Intervention counseling is a group of friends or family members who get together to express concern of a person who has undergone some trauma or needs help with an addiction. The person is usually in denial of their problem or does not recognize their behaviors as a problem. The term is common when referring to addictions involving drugs or alcohol, but can apply to any similar situation. During intervention counseling, concerned friends and family are given the opportunity to express concerns with the help of a mediator, the person may then be offered the opportunity to enroll in a rehabilitation program or other assistance to help them overcome their addiction.
Preparing for Intervention Counseling
Intervention counseling has a greater chance of being effective if everyone involved is on the same page and understands the goals of the intervention. Friends and family should communicate beforehand, discuss their feelings, and explore the potential outcomes of the intervention. An interventionist is a professional trained to deal with these situations, so he can guide the group on how to go about the intervention. The interventionist will also be able to redirect the focus of the intervention. They are not emotionally attached to the person and will be able to provide an alternative perspective if needed.
Before the intervention, discuss possible objections the person could raise. Consider hypothetical situations and prepare for responses and actions to deal with them. The subject may be angry or become violent when confronted by friends and family regarding their destructive or negative behaviors. Many times, the intervention organizer will ask each member of the group to write a letter to the subject expressing their love and concerns, including the effect that the person’s addiction or behavior has had on their life.
On intervention day, the group gathers and meets as a group before the subject arrives. The subject is not typically aware of what they are walking into; shock, anger, frustration, and an unwillingness to participate are typical reactions. Each person reads his or her letter aloud. If an interventionist is present, he will handle the conflicts that arise. Participants have to have a lot of patience because the subject may not be open to advice or help. The purpose of the intervention counseling is to get the addict into treatment or help of some sort. The intervention may continue until the person agrees or everyone has had a turn to share their concerns.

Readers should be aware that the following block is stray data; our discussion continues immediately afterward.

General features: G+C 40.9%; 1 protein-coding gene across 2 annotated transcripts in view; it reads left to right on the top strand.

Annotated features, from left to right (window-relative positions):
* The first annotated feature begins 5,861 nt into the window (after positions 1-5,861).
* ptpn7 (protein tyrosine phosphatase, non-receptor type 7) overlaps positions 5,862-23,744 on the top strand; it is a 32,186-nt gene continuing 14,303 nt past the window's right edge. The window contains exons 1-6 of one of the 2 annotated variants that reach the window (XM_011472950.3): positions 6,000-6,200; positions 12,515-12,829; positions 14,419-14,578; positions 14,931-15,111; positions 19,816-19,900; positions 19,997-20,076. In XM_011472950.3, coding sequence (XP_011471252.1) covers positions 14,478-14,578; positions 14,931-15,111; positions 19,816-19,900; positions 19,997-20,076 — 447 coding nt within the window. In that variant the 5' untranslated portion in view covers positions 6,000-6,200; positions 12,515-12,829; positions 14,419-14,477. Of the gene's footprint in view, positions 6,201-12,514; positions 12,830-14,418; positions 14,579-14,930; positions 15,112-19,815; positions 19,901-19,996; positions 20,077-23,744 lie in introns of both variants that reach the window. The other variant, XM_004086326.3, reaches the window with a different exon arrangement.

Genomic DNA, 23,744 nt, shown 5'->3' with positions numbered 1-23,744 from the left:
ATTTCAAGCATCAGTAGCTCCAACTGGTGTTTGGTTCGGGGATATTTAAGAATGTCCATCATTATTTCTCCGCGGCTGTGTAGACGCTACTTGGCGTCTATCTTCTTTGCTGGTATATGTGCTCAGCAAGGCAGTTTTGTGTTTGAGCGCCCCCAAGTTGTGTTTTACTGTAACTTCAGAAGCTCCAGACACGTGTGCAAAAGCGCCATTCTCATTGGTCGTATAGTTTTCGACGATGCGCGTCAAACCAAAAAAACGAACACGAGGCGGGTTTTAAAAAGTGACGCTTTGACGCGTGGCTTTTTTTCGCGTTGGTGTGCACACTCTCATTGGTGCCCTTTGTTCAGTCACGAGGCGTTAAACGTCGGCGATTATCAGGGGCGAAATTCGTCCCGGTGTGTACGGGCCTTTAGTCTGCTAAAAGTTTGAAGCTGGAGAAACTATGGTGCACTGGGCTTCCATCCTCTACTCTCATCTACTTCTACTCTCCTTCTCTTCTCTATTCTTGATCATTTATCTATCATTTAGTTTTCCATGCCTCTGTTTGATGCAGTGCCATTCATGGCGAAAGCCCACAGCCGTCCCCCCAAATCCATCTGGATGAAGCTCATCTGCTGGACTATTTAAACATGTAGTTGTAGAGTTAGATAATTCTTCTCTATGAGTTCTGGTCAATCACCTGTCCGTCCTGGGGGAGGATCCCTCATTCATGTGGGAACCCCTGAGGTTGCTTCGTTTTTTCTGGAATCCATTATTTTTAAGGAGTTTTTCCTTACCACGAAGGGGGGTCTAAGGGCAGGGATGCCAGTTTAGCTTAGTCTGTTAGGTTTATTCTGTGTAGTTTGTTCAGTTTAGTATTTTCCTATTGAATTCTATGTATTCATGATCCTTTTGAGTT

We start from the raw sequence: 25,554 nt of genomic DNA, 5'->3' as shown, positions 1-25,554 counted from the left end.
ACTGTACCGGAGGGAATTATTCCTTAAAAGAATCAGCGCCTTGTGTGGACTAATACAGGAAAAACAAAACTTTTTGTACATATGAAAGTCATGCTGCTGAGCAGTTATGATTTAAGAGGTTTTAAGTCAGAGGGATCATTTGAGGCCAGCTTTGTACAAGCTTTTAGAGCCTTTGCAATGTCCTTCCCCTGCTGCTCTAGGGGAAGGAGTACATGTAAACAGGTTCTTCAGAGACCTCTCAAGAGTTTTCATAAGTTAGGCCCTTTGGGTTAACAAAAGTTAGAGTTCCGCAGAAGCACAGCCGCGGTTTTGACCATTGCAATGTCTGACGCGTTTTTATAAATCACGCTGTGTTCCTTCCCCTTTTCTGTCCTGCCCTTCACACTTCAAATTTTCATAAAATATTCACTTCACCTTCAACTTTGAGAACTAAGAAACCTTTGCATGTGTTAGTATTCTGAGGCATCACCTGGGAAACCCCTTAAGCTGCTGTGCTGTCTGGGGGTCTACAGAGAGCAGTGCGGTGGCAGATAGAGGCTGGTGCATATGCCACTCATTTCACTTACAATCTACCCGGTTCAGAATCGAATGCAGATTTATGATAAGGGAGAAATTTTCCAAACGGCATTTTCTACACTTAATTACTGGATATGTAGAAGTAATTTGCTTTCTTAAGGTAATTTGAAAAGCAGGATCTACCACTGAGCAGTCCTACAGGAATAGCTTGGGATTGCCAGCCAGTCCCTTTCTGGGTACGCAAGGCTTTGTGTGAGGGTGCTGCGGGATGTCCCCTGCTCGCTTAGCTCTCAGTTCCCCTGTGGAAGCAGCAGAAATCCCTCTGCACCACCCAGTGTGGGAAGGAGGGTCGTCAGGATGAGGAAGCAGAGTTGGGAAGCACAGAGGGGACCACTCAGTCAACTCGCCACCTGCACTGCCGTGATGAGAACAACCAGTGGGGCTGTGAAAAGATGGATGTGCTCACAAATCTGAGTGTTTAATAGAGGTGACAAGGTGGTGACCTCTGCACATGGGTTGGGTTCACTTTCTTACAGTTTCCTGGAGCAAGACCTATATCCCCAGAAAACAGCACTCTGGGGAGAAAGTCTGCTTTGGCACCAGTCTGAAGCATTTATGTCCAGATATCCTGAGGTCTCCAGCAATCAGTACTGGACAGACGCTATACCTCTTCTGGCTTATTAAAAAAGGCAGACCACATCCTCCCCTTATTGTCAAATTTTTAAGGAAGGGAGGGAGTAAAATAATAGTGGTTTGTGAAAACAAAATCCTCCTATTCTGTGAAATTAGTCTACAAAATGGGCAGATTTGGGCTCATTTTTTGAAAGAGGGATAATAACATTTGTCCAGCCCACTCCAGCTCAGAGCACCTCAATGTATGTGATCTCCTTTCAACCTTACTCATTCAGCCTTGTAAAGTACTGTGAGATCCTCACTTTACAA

It is important not act out of anger or frustration; this would have a negative effect on the subject. Usually family, friends, colleagues, employer, and neighbors are few of the people who could be a part of the intervention group.
Effectiveness and Follow Through
Intervention counseling is only the beginning to a long process. The important thing is that the person understands the seriousness of their addiction or behavior, recognizes the impact they have on the lives of the people around them, and accepts help. The success rate of an intervention is very specific to the individual; the subject needs to be ready to make a change, otherwise the intervention will not be successful. The support system also plays a large role in the recovery of the individual, without a strong support system, the subject has a higher likelihood of relapsing, using drugs again, or resorting to their negative behaviors.
After intervention counseling, you have to find proper addiction treatment for your loved one. Call Morningside Recovery today at 855-631-2135 to learn about our detox programs, inpatient rehab, partial hospitalization program, aftercare program, and more.